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Adenoma de hipófise em uma gata com hiperadrenocorticismo / Pituitary adenoma in a cat with hyperadrenocorticism

Corgozinho, Katia Barão; Belchior, Cristiane; Souza, Raquel Calixto de; Leite, Juliana da Silva; Ferreira, Ana Maria Reis.
Acta Sci. vet.; 38(2): 205-208, 2010.
Artigo em Português | VETINDEX | ID: vti-5003

Resumo

Feline Cushings syndrome (FCS) is a disorder of excessive cortisol secretion by the adrenal glands and is rare in cats. The most frequently observed clinical signs are polyuria, polydipsia, and polyphagia which are also consistent with diabetes mellitus. These diabetic cats are often insulin resistants. The dexamethasone suppression test is considered the test of choice for the diagnosis of hyperadrenocorticism. The majority of cats with naturally occurring Cushings syndrome have pituitary-dependent hyperadrenocorticism and it is caused by functional microadenoma or macroadenoma pituitary. Computed tomography or magnetic resonance imaging is helpful in diagnosis of pituitary tumors. Treatments of pituitary-dependent hyperadrenocorticism include surgery of the pituitary or adrenals, radiation of the pituitary, and medical therapies. Bilateral adrenalectomy continues to represent the best long-term therapeutic strategy until hypophysectomy becomes more widely available. This paper reports a cat with macroadenoma pituitary causing hiperadrenocorticism and insulin resistance.(AU)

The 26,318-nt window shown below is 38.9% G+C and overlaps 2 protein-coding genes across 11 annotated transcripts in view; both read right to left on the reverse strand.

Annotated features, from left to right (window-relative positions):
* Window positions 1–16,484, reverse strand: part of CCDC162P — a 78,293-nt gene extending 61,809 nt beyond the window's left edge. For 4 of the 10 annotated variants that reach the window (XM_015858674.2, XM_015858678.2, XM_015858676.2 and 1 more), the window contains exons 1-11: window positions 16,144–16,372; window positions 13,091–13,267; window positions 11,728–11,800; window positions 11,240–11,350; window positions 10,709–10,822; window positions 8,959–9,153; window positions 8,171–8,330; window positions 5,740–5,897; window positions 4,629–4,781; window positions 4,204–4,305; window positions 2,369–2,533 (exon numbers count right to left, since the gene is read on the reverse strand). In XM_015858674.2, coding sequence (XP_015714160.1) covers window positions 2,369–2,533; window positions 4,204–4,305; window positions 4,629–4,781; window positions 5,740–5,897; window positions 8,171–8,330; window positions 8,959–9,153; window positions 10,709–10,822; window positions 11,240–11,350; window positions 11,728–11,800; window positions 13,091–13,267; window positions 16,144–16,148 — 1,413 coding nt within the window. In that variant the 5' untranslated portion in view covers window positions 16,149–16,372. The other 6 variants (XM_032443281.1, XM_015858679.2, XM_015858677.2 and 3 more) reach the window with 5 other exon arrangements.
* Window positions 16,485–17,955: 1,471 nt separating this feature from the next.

Biblioteca responsável: BR68.1
Localização: BR68.1